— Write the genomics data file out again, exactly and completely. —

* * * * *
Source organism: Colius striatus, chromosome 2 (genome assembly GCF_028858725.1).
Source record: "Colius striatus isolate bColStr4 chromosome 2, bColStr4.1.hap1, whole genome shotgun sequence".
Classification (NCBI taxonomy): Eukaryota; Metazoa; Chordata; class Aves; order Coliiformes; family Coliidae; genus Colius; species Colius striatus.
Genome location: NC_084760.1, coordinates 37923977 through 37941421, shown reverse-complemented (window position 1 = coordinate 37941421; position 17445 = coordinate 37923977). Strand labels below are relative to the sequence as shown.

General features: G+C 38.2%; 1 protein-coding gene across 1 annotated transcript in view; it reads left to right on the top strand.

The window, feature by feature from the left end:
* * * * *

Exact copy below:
Source organism: Colius striatus, chromosome 2 (genome assembly GCF_028858725.1).
Source record: "Colius striatus isolate bColStr4 chromosome 2, bColStr4.1.hap1, whole genome shotgun sequence".
Classification (NCBI taxonomy): Eukaryota; Metazoa; Chordata; class Aves; order Coliiformes; family Coliidae; genus Colius; species Colius striatus.
Genome location: NC_084760.1, coordinates 37923977 through 37941421, shown reverse-complemented (window position 1 = coordinate 37941421; position 17445 = coordinate 37923977). Strand labels below are relative to the sequence as shown.

General features: G+C 38.2%; 1 protein-coding gene across 1 annotated transcript in view; it reads left to right on the top strand.

The window, feature by feature from the left end: